Friday, June 10, 1983

How can I turn boredom into an artform?

Another hot day spent lounging about, watching the election news in the morning and kicking a ball about in the afternoon.

I got a letter from Andrew asking me what I’m doing over the summer. It all depends on whether or not I get a job. I intended making a start on my essays, but I frittered the afternoon away in the sun and listening to the Velvet Underground and Joy Division.

In the evening, Barry’s friend Mike from Manchester arrived in his car. Of all of Barry’s friends he's probably the easiest to get on with and the least ideological. We went up to the Town and Gown with Shelley, Pete and Lindsey. Lindsey and Shelley sat quietly talking while Barry and Mike laughed and talked Marxism, the RCP, and shared tales of Patrick and Carl Cotton.

Lindsey seemed quite cheerful. Earlier, she and Susie bought me a badge (“How Can I Turn Boredom Into an Artform”). They said they thought it quite appropriate. For some reason I felt very down, as though suddenly the semi-contentment of the last month had been stripped away and I'm filled with the Void. I felt dead and helpless and I didn’t know why. Even talking seemed too much effort, and I could only parry Pete’s attempts to cheer me up. How do I explain what I felt? It’s such an effort and virtually impossible probably to capture the precise essence of my mood at that time. But all I could see around me was total meaninglessness.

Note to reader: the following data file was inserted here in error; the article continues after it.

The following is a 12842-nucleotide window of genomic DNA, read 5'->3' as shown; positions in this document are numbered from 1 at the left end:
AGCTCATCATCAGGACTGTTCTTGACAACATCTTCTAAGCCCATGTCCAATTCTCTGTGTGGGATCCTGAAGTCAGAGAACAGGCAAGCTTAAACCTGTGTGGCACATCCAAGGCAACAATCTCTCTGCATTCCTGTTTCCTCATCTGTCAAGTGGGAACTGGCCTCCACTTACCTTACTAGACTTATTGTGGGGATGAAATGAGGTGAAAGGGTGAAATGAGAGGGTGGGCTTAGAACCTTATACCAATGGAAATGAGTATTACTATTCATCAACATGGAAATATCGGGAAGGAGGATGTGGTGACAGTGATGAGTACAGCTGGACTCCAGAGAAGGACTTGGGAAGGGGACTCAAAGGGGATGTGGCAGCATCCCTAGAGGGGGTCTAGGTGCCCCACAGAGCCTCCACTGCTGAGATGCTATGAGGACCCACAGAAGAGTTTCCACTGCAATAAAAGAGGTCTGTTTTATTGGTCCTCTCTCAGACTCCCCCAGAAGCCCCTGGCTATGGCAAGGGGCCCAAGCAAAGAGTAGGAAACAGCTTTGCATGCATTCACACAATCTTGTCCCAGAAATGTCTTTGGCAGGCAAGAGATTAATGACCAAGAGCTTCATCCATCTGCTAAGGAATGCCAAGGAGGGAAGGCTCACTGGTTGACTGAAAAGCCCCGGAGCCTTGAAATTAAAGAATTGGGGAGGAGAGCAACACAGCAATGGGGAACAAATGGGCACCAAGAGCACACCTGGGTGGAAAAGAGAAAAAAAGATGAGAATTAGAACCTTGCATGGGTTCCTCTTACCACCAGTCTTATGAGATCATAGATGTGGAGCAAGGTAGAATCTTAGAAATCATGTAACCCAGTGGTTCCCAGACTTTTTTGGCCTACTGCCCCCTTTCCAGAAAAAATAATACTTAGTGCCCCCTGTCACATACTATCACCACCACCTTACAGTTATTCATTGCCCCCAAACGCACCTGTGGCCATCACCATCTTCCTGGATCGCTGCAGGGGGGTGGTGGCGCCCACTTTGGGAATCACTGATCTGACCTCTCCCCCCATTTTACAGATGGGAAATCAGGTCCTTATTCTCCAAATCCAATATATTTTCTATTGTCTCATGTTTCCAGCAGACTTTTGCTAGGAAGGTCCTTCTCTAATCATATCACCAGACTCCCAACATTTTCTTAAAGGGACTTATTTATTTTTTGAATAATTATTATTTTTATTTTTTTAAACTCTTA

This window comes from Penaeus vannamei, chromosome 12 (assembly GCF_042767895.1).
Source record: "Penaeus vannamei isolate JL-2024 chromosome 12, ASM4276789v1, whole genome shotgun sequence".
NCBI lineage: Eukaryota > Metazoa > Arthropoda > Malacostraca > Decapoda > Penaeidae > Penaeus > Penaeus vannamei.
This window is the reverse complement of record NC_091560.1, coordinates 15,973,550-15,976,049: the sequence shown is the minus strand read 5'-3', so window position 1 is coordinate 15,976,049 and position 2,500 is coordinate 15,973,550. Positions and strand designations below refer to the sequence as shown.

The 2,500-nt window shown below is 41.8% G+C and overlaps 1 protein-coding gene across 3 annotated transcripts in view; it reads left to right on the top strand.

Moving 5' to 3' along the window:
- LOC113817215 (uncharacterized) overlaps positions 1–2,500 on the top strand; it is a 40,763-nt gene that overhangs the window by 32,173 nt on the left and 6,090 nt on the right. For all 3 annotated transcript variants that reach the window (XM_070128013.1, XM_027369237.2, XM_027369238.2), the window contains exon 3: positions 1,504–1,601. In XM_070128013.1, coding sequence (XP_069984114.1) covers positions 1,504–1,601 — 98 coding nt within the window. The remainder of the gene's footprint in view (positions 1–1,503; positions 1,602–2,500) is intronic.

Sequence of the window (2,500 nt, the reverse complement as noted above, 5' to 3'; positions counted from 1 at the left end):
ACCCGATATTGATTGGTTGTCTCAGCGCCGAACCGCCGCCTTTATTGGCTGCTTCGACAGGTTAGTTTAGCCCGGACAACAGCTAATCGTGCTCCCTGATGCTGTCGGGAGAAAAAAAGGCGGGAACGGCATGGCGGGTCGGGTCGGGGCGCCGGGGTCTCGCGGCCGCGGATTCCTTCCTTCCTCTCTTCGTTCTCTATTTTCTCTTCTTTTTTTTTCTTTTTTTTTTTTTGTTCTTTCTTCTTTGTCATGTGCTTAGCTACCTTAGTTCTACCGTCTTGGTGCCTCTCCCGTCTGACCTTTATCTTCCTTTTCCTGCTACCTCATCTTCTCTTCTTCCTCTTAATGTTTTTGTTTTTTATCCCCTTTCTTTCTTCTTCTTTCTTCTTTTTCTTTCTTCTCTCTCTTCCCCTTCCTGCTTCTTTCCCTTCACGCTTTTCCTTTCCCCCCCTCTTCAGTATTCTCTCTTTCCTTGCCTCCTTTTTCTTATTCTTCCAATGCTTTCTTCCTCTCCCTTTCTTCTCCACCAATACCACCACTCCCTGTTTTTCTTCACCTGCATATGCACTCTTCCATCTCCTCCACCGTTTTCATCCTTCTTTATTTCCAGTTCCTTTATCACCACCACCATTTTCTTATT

Everyone left, Barry and co. to go into Watermouth in Mike’s car, and Lindsey and Shelley back to Wollstonecraft. I sat on my own for a moment, my inner state dominating every thought, denying me any peace. There was nothing I could do, so I too walked back to Wollstonecraft, where I lay on my bed in a state just like the old times. In a way it had something to do with Lindsey, but not entirely. . . . For an instant I felt myself begin to crumple. Quite out of the blue I felt as if something had dropped into me from a great height.

The corridor was empty, so I went to bed. It was only 11 p.m. and as I lay there uncomfortable and wide awake in the dark I heard people returning, mumbled voices from someone's room.

I look back on what I’ve written and I wonder why I’ve gone into such painstaking detail. I didn’t intend to. In years to come I’ll appreciate all this for what it is—mindless, utterly mundane trivia. I’ll laugh at my typically adolescent obsessions.

Laugh, or probably throw up.

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